As a research lab, we are monitoring the nation’s continuing medical emergency resulting from the Pandemic. Our around the clock efforts focus on identifying states and communities, local governments and institutions of greatest vulnerability and are ready to assist them in undertaking assessment efforts and identifying verifiable resources and tested practices to address the economic development impacts associated with the medical emergency.
COVID is a health and economic crisis unprecedented in scale. Solving one without simultaneously reducing the harmful effects of the other will only lengthen the crisis as Americans become desperate, unwilling, or unable to follow medical professionals' advice to shelter in place and maintain social distancing. Unattended, by summer, American communities and their institutions, including medical facilities and local governments, will be paralyzed, reeling from the steepest and most rapid economic decline in our nation's history. Since March, at least 16 million workers have lost their livelihoods. In the coming months, job loss will idle hundreds of thousands if not millions more. Presently, one in ten workers is in line to receive unemployment insurance. May 1st, absent a permanent change in unemployment insurance regulation, as sole operators, the vast majority of American businesses will lose access to unemployment payments. By summer 2020, unemployment levels will likely exceed those of the Great Depression, during which one out of every four adults lacked work.
Two immediate actions can flatten the curve of economic distress and enhance the abidance of recommended safety protocols. First, identify the most vulnerable populations and communities least able to withstand the current economic shock and ensure that financial resources are made available to them. Second, analyze, aggregate, and disseminate policy practices that can sustain the functionality of local governments and community support institutions.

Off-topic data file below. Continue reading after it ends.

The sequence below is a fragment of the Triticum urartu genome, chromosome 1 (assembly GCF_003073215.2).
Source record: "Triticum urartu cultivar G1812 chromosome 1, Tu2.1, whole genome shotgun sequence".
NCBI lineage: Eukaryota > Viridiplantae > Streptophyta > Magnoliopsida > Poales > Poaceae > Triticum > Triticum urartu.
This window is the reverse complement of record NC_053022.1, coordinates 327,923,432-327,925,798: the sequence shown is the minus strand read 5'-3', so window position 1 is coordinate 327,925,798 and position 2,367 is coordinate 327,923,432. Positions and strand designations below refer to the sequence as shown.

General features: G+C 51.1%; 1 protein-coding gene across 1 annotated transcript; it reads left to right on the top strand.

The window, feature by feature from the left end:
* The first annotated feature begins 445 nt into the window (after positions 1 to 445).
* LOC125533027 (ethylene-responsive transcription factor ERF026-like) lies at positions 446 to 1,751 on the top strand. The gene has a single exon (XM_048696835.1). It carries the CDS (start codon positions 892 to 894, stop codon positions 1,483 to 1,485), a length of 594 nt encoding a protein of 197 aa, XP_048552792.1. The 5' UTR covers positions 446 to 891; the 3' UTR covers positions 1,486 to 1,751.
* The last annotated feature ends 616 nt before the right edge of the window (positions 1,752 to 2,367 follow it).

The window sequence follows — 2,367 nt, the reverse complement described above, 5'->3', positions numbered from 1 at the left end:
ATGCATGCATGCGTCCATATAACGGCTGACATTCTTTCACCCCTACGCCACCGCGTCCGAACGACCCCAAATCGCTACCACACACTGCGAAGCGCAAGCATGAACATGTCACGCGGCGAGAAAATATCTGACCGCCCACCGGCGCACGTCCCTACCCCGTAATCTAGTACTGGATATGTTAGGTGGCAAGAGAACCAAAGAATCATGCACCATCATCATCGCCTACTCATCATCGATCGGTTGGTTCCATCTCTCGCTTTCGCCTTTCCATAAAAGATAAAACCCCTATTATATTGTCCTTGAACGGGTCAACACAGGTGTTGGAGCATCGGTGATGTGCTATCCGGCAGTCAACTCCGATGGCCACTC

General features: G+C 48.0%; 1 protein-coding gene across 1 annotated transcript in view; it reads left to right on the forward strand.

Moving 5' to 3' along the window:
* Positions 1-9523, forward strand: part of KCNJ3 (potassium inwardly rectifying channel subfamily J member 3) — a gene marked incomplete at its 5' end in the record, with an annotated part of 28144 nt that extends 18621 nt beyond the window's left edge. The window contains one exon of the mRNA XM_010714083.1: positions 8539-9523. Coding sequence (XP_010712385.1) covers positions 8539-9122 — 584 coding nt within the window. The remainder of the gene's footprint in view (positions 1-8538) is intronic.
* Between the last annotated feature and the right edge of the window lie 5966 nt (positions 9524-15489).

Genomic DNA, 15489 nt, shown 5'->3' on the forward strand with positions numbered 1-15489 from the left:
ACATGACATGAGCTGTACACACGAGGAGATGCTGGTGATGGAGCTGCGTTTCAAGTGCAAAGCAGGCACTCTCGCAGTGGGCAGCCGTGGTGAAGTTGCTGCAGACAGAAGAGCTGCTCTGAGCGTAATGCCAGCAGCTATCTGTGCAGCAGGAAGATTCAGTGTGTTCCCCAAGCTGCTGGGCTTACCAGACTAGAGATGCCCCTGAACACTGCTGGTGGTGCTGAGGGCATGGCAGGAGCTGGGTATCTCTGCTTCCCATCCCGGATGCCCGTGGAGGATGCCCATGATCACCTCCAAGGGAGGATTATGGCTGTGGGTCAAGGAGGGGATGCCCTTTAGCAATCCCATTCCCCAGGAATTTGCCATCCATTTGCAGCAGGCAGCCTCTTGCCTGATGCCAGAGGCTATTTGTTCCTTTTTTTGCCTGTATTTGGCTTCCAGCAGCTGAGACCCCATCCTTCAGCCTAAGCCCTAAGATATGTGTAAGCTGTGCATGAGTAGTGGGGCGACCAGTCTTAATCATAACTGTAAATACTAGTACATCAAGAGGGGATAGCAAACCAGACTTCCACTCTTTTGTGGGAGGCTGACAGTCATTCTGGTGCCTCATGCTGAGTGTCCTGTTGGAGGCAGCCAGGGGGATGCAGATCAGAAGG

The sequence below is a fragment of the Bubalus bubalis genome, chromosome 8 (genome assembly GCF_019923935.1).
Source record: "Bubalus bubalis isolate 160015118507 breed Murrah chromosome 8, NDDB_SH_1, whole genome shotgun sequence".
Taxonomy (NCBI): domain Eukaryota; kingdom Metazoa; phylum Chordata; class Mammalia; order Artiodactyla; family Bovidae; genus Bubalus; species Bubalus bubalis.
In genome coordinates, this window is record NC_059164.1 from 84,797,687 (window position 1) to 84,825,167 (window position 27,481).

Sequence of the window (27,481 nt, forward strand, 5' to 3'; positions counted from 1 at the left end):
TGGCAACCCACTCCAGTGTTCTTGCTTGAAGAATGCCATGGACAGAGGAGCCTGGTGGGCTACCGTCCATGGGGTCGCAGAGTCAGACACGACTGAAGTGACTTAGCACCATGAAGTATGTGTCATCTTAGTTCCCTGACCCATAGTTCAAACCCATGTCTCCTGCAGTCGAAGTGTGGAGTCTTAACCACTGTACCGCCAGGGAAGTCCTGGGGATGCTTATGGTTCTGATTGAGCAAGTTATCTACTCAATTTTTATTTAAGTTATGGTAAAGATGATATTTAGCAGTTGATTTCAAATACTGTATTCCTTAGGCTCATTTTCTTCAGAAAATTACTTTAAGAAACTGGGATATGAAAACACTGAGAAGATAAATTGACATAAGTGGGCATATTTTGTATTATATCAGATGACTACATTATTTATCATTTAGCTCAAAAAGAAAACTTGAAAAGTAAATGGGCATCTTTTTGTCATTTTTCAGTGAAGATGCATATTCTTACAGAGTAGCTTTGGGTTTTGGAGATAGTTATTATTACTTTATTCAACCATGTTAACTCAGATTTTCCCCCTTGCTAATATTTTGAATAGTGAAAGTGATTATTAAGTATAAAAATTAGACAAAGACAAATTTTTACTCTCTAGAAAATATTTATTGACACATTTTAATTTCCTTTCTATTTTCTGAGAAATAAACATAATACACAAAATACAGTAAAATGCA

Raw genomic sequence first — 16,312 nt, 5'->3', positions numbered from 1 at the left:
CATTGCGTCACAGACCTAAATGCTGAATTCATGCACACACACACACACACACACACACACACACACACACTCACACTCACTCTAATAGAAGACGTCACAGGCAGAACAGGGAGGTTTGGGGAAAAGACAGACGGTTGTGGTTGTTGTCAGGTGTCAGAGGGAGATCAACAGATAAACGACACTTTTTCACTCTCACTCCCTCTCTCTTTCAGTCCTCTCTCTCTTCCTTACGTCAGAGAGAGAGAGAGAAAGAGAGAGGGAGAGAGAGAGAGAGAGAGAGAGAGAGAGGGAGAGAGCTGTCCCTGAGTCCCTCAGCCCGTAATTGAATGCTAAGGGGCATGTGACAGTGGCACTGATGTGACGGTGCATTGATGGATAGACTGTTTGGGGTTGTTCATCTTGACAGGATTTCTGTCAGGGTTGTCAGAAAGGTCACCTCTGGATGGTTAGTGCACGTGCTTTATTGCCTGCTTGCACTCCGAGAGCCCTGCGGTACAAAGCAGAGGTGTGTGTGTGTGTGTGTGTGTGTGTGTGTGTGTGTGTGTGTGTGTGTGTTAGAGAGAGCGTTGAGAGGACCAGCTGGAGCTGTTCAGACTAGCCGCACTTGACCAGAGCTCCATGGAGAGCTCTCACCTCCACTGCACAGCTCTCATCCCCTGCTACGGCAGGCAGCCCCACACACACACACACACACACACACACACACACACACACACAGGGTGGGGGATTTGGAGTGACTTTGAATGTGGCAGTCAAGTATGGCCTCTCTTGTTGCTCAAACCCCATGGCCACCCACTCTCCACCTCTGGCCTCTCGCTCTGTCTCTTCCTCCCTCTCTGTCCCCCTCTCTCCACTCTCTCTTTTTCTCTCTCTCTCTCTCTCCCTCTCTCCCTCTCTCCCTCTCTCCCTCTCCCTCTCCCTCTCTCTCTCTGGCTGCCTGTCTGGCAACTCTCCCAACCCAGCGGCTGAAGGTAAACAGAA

Our approach includes four steps. First, we will identify vulnerable populations using MIT's Living Wage Tool coupled with labor market data, including the evolving package of federal financial supports to individuals and families. Second, we will link continuously updated COVID geographic incident data, with a data library on community health outcomes and resources. Third, we will build synthetic supply chains utilizing six-digit industry data combined with local economies' occupational profiles. Drawing together the sum of these results, we will interweave data on local economic structures to assess unemployment vulnerability conditions. Finally, we will combine fiscal measures of local and state government capacity and evaluate the efficacy of their delivery systems to inform the use of technical assistance resources to support local leaders and citizens.
Our proposal builds off a regional network of trained planning professionals with extensive economic analysis and crisis recovery backgrounds. Utilizing existing and newly developing information, data analysts, and tool builders will develop an outward-facing Recovery Response Portal that enables assessments of vulnerable people and contexts. Simultaneously, we will build and maintain a catalog of continuously-updated and deployed information about state and local policies that resource a networked system of tools, protocols, and computer applications. We will use artificial intelligence and machine learning to ground-truth the efficacy of policy programs. We will utilize downscaled Input/Output analysis, a methodology that traces the changes in the transaction structure of a local economy, to characterize the unraveling of supply chains. With this knowledge, we will be able to identify economic levers that can re-inflate state and local economies.
To ensure buy-in, the regional collaboration model promotes a sensitivity essential to community leaders, institutions, and industrial actors seeking to reactivate and stabilize local circumstances. Serving as an honest broker, building a data depository of verified practices, and their degree of efficacy across various local economies our objective is to increase the speed of policy transfer and therefore result in more realistic and practical implementation. Collaborating is a prerequisite to avoiding the tendency of funds to leak out of local areas or to erroneously encourage replication of policy practices that do not fit a local situation. During a public health emergency, communities may find themselves facing a vacuum of productive and consumptive potential. Our aim then is to make this information and analysis publicly available to contribute significantly to ongoing response and recovery efforts.